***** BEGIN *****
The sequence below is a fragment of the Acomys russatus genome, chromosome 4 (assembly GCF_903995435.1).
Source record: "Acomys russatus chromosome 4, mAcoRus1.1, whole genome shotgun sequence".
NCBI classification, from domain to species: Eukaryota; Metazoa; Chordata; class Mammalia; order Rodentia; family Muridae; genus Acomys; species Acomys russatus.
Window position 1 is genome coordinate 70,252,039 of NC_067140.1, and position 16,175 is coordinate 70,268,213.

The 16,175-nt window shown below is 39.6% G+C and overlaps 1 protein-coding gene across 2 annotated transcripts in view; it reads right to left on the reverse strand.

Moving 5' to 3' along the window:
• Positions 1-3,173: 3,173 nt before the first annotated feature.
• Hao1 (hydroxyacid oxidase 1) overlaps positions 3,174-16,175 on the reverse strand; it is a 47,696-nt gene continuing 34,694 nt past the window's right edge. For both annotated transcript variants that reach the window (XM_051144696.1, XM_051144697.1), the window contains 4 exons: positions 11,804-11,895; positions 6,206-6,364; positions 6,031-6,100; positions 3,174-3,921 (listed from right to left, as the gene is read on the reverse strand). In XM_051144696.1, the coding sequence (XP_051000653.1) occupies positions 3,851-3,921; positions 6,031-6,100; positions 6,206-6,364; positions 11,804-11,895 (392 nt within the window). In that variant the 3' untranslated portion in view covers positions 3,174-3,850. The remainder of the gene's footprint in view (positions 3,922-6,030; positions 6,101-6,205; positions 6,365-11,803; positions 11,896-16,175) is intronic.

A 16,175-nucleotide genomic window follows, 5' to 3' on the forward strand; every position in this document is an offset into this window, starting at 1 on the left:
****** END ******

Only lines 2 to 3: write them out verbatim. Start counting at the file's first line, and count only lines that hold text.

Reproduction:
Source record: "Acomys russatus chromosome 4, mAcoRus1.1, whole genome shotgun sequence".
NCBI classification, from domain to species: Eukaryota; Metazoa; Chordata; class Mammalia; order Rodentia; family Muridae; genus Acomys; species Acomys russatus.